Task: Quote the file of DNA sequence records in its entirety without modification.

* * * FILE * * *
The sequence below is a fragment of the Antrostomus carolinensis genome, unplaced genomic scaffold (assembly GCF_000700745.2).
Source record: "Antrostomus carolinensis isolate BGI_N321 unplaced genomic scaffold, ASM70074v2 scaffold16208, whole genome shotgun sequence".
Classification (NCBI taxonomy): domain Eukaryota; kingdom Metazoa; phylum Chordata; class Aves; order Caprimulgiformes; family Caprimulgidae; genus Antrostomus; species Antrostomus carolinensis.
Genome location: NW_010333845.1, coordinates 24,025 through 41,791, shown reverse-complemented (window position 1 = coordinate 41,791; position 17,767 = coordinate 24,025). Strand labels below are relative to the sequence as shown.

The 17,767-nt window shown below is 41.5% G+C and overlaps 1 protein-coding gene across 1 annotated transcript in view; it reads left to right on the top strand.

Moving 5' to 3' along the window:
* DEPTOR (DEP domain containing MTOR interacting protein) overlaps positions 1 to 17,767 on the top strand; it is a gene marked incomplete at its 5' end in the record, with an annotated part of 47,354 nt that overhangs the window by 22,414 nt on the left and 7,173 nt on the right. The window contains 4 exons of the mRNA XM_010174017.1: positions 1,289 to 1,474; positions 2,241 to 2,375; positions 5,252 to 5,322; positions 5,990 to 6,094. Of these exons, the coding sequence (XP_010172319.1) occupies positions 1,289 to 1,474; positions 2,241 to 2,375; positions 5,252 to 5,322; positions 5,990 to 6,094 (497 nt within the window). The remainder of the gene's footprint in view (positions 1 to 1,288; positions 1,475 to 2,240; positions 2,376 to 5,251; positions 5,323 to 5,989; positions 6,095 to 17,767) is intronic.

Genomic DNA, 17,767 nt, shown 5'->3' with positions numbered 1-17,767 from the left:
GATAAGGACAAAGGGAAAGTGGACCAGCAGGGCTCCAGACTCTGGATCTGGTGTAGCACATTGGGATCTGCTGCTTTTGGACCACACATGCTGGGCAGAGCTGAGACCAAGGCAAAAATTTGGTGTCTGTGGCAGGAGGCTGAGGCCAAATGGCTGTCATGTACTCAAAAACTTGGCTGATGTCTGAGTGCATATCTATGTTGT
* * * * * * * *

The sequence below is a fragment of the Antrostomus carolinensis genome, unplaced genomic scaffold (assembly GCF_000700745.2).
Source record: "Antrostomus carolinensis isolate BGI_N321 unplaced genomic scaffold, ASM70074v2 scaffold16208, whole genome shotgun sequence".
Classification (NCBI taxonomy): domain Eukaryota; kingdom Metazoa; phylum Chordata; class Aves; order Caprimulgiformes; family Caprimulgidae; genus Antrostomus; species Antrostomus carolinensis.
Genome location: NW_010333845.1, coordinates 24,025 through 41,791, shown reverse-complemented (window position 1 = coordinate 41,791; position 17,767 = coordinate 24,025). Strand labels below are relative to the sequence as shown.

The 17,767-nt window shown below is 41.5% G+C and overlaps 1 protein-coding gene across 1 annotated transcript in view; it reads left to right on the top strand.

Moving 5' to 3' along the window:
* DEPTOR (DEP domain containing MTOR interacting protein) overlaps positions 1 to 17,767 on the top strand; it is a gene marked incomplete at its 5' end in the record, with an annotated part of 47,354 nt that overhangs the window by 22,414 nt on the left and 7,173 nt on the right. The window contains 4 exons of the mRNA XM_010174017.1: positions 1,289 to 1,474; positions 2,241 to 2,375; positions 5,252 to 5,322; positions 5,990 to 6,094. Of these exons, the coding sequence (XP_010172319.1) occupies positions 1,289 to 1,474; positions 2,241 to 2,375; positions 5,252 to 5,322; positions 5,990 to 6,094 (497 nt within the window). The remainder of the gene's footprint in view (positions 1 to 1,288; positions 1,475 to 2,240; positions 2,376 to 5,251; positions 5,323 to 5,989; positions 6,095 to 17,767) is intronic.

Genomic DNA, 17,767 nt, shown 5'->3' with positions numbered 1-17,767 from the left:
GATAAGGACAAAGGGAAAGTGGACCAGCAGGGCTCCAGACTCTGGATCTGGTGTAGCACATTGGGATCTGCTGCTTTTGGACCACACATGCTGGGCAGAGCTGAGACCAAGGCAAAAATTTGGTGTCTGTGGCAGGAGGCTGAGGCCAAATGGCTGTCATGTACTCAAAAACTTGGCTGATGTCTGAGTGCATATCTATGTTGT